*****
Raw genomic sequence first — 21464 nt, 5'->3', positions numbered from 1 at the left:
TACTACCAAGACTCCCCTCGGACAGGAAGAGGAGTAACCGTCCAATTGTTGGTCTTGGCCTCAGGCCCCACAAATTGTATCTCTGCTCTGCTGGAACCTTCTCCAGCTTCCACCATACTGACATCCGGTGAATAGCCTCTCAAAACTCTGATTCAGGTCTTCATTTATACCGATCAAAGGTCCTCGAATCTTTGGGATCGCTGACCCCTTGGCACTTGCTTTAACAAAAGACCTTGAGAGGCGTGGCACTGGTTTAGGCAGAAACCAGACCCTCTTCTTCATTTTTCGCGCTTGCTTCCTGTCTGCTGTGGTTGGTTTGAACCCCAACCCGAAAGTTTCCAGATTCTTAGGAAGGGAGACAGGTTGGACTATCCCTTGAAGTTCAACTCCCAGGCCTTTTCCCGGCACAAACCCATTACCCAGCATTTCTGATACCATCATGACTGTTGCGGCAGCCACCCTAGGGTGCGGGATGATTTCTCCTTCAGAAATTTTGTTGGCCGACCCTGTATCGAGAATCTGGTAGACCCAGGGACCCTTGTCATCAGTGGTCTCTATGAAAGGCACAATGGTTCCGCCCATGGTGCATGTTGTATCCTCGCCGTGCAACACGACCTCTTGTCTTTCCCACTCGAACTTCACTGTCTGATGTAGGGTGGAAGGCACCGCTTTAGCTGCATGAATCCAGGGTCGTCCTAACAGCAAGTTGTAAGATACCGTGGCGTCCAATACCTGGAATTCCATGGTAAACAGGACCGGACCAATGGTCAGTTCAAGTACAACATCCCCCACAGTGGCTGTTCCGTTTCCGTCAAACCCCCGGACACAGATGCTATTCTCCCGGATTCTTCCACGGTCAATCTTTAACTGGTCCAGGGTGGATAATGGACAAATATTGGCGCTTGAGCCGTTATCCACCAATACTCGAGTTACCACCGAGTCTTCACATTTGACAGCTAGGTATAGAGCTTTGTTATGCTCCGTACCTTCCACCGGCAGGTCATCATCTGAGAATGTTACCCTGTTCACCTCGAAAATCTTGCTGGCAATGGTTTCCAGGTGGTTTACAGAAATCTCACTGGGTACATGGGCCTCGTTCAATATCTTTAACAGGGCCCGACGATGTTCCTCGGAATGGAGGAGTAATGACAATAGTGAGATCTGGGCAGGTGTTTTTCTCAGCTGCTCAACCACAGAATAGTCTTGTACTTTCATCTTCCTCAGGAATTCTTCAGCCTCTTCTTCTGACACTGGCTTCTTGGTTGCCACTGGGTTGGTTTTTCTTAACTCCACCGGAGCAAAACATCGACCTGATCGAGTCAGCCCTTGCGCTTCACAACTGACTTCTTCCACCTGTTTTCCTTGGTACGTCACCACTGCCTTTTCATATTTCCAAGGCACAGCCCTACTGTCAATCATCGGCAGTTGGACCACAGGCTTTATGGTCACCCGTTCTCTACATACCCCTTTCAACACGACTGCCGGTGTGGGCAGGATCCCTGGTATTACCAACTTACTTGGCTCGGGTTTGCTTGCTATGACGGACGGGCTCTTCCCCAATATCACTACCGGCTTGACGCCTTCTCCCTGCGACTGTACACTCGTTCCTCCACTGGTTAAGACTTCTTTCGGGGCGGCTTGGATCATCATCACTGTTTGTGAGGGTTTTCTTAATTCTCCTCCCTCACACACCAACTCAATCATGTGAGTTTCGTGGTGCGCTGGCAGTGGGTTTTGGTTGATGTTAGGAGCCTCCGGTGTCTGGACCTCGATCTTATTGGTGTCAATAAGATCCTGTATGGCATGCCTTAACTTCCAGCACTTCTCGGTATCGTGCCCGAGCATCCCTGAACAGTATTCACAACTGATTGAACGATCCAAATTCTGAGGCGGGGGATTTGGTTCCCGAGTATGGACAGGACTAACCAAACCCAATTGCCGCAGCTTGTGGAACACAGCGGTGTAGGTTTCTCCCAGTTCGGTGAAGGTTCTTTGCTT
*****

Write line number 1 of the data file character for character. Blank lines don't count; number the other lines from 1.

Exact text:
Raw genomic sequence first — 21464 nt, 5'->3', positions numbered from 1 at the left: